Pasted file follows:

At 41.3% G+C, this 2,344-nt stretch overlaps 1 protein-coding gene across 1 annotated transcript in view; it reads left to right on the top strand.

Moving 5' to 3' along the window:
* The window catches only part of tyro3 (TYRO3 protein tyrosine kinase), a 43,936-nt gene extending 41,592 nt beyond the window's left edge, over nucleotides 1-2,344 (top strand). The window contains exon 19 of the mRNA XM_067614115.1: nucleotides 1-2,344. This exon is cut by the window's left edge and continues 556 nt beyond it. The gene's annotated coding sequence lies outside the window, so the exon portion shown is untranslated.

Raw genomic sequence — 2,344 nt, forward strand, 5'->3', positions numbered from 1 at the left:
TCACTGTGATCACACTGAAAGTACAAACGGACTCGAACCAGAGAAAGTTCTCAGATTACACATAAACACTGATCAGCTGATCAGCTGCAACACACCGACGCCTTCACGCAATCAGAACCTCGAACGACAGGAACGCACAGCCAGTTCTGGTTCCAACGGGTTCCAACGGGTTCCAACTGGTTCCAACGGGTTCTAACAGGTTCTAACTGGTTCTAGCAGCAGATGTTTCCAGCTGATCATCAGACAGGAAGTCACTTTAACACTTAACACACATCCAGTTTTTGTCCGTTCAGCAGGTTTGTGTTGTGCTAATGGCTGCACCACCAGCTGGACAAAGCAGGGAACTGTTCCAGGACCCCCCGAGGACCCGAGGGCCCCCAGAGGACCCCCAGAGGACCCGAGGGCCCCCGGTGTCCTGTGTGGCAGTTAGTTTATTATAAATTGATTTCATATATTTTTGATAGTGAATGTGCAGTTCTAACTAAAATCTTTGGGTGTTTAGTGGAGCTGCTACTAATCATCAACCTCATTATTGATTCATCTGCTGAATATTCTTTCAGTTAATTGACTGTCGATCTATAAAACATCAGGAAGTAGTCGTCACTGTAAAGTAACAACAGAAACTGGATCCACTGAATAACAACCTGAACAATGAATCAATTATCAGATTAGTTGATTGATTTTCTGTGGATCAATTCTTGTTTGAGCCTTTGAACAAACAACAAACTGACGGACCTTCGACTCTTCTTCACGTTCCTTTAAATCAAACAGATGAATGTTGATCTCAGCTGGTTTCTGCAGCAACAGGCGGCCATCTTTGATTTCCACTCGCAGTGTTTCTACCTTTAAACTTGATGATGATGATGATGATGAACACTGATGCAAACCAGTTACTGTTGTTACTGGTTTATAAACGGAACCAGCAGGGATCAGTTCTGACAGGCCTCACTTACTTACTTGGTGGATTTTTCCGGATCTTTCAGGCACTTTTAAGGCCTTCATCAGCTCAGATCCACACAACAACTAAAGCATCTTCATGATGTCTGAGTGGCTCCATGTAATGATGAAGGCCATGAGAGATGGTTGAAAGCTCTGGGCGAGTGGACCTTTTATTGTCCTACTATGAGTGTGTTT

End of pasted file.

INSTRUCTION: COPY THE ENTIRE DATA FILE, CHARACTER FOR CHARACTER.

At 41.3% G+C, this 2,344-nt stretch overlaps 1 protein-coding gene across 1 annotated transcript in view; it reads left to right on the top strand.

Moving 5' to 3' along the window:
* The window catches only part of tyro3 (TYRO3 protein tyrosine kinase), a 43,936-nt gene extending 41,592 nt beyond the window's left edge, over nucleotides 1-2,344 (top strand). The window contains exon 19 of the mRNA XM_067614115.1: nucleotides 1-2,344. This exon is cut by the window's left edge and continues 556 nt beyond it. The gene's annotated coding sequence lies outside the window, so the exon portion shown is untranslated.

Raw genomic sequence — 2,344 nt, forward strand, 5'->3', positions numbered from 1 at the left:
TCACTGTGATCACACTGAAAGTACAAACGGACTCGAACCAGAGAAAGTTCTCAGATTACACATAAACACTGATCAGCTGATCAGCTGCAACACACCGACGCCTTCACGCAATCAGAACCTCGAACGACAGGAACGCACAGCCAGTTCTGGTTCCAACGGGTTCCAACGGGTTCCAACTGGTTCCAACGGGTTCTAACAGGTTCTAACTGGTTCTAGCAGCAGATGTTTCCAGCTGATCATCAGACAGGAAGTCACTTTAACACTTAACACACATCCAGTTTTTGTCCGTTCAGCAGGTTTGTGTTGTGCTAATGGCTGCACCACCAGCTGGACAAAGCAGGGAACTGTTCCAGGACCCCCCGAGGACCCGAGGGCCCCCAGAGGACCCCCAGAGGACCCGAGGGCCCCCGGTGTCCTGTGTGGCAGTTAGTTTATTATAAATTGATTTCATATATTTTTGATAGTGAATGTGCAGTTCTAACTAAAATCTTTGGGTGTTTAGTGGAGCTGCTACTAATCATCAACCTCATTATTGATTCATCTGCTGAATATTCTTTCAGTTAATTGACTGTCGATCTATAAAACATCAGGAAGTAGTCGTCACTGTAAAGTAACAACAGAAACTGGATCCACTGAATAACAACCTGAACAATGAATCAATTATCAGATTAGTTGATTGATTTTCTGTGGATCAATTCTTGTTTGAGCCTTTGAACAAACAACAAACTGACGGACCTTCGACTCTTCTTCACGTTCCTTTAAATCAAACAGATGAATGTTGATCTCAGCTGGTTTCTGCAGCAACAGGCGGCCATCTTTGATTTCCACTCGCAGTGTTTCTACCTTTAAACTTGATGATGATGATGATGATGAACACTGATGCAAACCAGTTACTGTTGTTACTGGTTTATAAACGGAACCAGCAGGGATCAGTTCTGACAGGCCTCACTTACTTACTTGGTGGATTTTTCCGGATCTTTCAGGCACTTTTAAGGCCTTCATCAGCTCAGATCCACACAACAACTAAAGCATCTTCATGATGTCTGAGTGGCTCCATGTAATGATGAAGGCCATGAGAGATGGTTGAAAGCTCTGGGCGAGTGGACCTTTTATTGTCCTACTATGAGTGTGTTT